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(IE; Bacterial Endocarditis; Fungal Endocarditis)
A thin layer of membrane covers the inner surface of the heart. Infective endocarditis (IE) is an infection of this membrane. IE can be life-threatening. It can also cause lasting damage to the heart. This can lead to serious health problems such as heart failure.
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Clumps of bacteria can also form in the heart. These clumps can break off and travel through the blood to other areas of the body. It may block blood flow to important organs such as the brain, kidneys, or lungs.
IE may be caused by:
- Bacteria—most common
The germs may be part of the normal environment in your mouth or on your skin. A cut in the mouth or skin will allow the germs to enter the blood. When the germs reach the heart, they stick to a surface. There, they can grow and damage nearby tissue. Certain conditions can make it easier for germs to stick in the heart:
- Scarred or faulty heart valves
- Heart conditions that slow blood flow or allow blood to pool
- Weak immune system
Chances of IE are higher with:
- Heart valve disease—scarring can happen from rheumatic fever or other health problems
- A heart problem you were born with
- Prior IE
- Disease of the heart muscle—cardiomyopathy
- Having an artificial heart valve
- IV drug misuse—risk is higher if needles are shared
- Poor oral health
- HIV infection
- Prior procedures such as a bronchoscopy
Symptoms range from mild to serious. Factors that can influence symptoms include:
- Cause of the infection
- Amount of infection that's in your blood
- Structural problems of the heart
- How well your body can fight infection
- Your overall health
General symptoms may include:
- Weight loss without trying
- Lack of hunger
- Aches in your muscles or joints
- Problems with breathing
- Little red dots on the skin, inside the mouth, or under the nails
- Bumps on the fingers and toes
You will be asked about your symptoms and health history. A physical exam will be done. The doctor will listen to your heart for a murmur.
Testing will include:
The first goal of treatment is to stop the infection. This will decrease the chance of lasting problems. Further treatment may be needed if the infection caused damage to the heart.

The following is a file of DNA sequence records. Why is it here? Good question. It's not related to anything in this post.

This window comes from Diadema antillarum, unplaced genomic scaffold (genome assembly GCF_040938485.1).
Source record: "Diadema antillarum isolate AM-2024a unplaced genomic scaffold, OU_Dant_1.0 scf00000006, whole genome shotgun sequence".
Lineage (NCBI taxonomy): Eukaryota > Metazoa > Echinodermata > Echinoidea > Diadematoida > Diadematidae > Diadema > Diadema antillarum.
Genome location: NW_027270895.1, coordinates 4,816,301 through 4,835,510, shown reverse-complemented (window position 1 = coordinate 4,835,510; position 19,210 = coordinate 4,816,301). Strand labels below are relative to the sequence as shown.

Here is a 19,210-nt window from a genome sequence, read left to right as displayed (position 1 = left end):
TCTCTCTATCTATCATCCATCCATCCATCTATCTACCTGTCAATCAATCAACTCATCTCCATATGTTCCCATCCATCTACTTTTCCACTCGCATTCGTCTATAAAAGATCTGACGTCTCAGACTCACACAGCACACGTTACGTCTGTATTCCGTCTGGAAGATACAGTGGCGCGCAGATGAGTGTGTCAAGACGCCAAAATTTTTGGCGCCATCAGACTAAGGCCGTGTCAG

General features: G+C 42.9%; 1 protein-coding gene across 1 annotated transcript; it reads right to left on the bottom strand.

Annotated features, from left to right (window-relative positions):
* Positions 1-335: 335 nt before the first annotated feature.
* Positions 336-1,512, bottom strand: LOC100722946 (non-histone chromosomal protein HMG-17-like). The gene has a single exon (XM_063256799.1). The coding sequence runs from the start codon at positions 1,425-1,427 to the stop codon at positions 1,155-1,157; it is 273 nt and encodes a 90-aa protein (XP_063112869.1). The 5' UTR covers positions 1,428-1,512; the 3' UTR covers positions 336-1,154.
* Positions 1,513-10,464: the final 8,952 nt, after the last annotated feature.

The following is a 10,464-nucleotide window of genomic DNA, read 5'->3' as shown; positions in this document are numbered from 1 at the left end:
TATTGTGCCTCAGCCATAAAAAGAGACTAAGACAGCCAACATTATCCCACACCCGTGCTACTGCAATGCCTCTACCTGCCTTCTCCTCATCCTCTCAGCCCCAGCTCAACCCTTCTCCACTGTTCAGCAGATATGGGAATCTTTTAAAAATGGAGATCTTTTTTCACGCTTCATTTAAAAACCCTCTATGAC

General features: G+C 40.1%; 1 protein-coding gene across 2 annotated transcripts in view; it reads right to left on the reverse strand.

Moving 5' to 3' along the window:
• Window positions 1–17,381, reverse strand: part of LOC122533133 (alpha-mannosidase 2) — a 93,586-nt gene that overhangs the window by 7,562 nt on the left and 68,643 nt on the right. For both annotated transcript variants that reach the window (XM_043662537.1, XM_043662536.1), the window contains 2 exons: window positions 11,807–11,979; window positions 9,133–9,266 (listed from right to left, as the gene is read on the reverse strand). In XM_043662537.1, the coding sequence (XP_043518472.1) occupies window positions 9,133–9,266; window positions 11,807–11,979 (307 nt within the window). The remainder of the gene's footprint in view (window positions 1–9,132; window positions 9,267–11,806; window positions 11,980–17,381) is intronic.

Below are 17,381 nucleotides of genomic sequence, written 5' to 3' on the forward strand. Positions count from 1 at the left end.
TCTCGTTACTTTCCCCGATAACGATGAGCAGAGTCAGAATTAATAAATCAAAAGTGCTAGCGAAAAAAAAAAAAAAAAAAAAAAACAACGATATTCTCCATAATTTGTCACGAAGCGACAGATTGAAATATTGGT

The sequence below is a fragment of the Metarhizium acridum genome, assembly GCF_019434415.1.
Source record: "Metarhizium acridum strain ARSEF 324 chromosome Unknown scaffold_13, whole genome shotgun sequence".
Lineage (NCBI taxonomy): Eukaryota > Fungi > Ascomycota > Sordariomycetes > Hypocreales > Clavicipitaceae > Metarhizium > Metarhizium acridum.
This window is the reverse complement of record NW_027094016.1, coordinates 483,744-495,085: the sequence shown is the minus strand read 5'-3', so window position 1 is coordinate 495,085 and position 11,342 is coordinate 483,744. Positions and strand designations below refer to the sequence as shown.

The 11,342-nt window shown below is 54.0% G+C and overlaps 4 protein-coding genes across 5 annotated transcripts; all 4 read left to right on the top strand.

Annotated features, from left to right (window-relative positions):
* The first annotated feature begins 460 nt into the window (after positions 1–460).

Medicine will help to fight the infection. The type will depend on what is causing the infection.
It may first be given through an IV at the hospital. The medicine may them be continued as pills at home. Treatment may last for up to 6 weeks.
Surgery may be needed to:
- To remove infected tissue
- To fix any heart or valve damage
- To treat infections that continue despite treatment
IE is rare, but some may have a higher risk. If you have a risk of IE the following may help decrease chance of an infection:
- Tell your dentist and doctors if you have any heart conditions.
Maintain good oral health:
- Brush your teeth 2 times a day.
- Floss once a day.
- Visit your dentist for a cleaning at least every 6 months or as advised.
- See your dentist if dentures cause discomfort.
- Get medical help right away if you have symptoms of an infection.
- Antibiotics before and after certain dental and medical procedures. This may only be advised for people with high risk of IE.
American Heart Association
Mouth Healthy—American Dental Association
Canadian Dental Association
Heart and Stroke Foundation of Canada
Antibiotic prophylaxis prior to dental procedures. American Dental Association website. Available at: https://www.ada.org/en/member-center/oral-health-topics/antibiotic-prophylaxis. Accessed January 7, 2019.
Infective endocarditis. American Heart Association website. Available at: https://www.heart.org/en/health-topics/infective-endocarditis. Accessed January 7, 2019.
Infective endocarditis. EBSCO DynaMed Plus website. Available at: http://www.dynamed.com/topics/dmp~AN~T113919/Infective-endocarditis . Updated November 22, 2017. Accessed January 7, 2019.
Thanavaro KL, Nixon JV. Endocarditis 2014: an update. Heart Lung. 2014;43(4):334-337.
- Reviewer: EBSCO Medical Review Board Michael J. Fucci, DO, FACC
- Review Date: 11/2018
- Update Date: 01/07/2019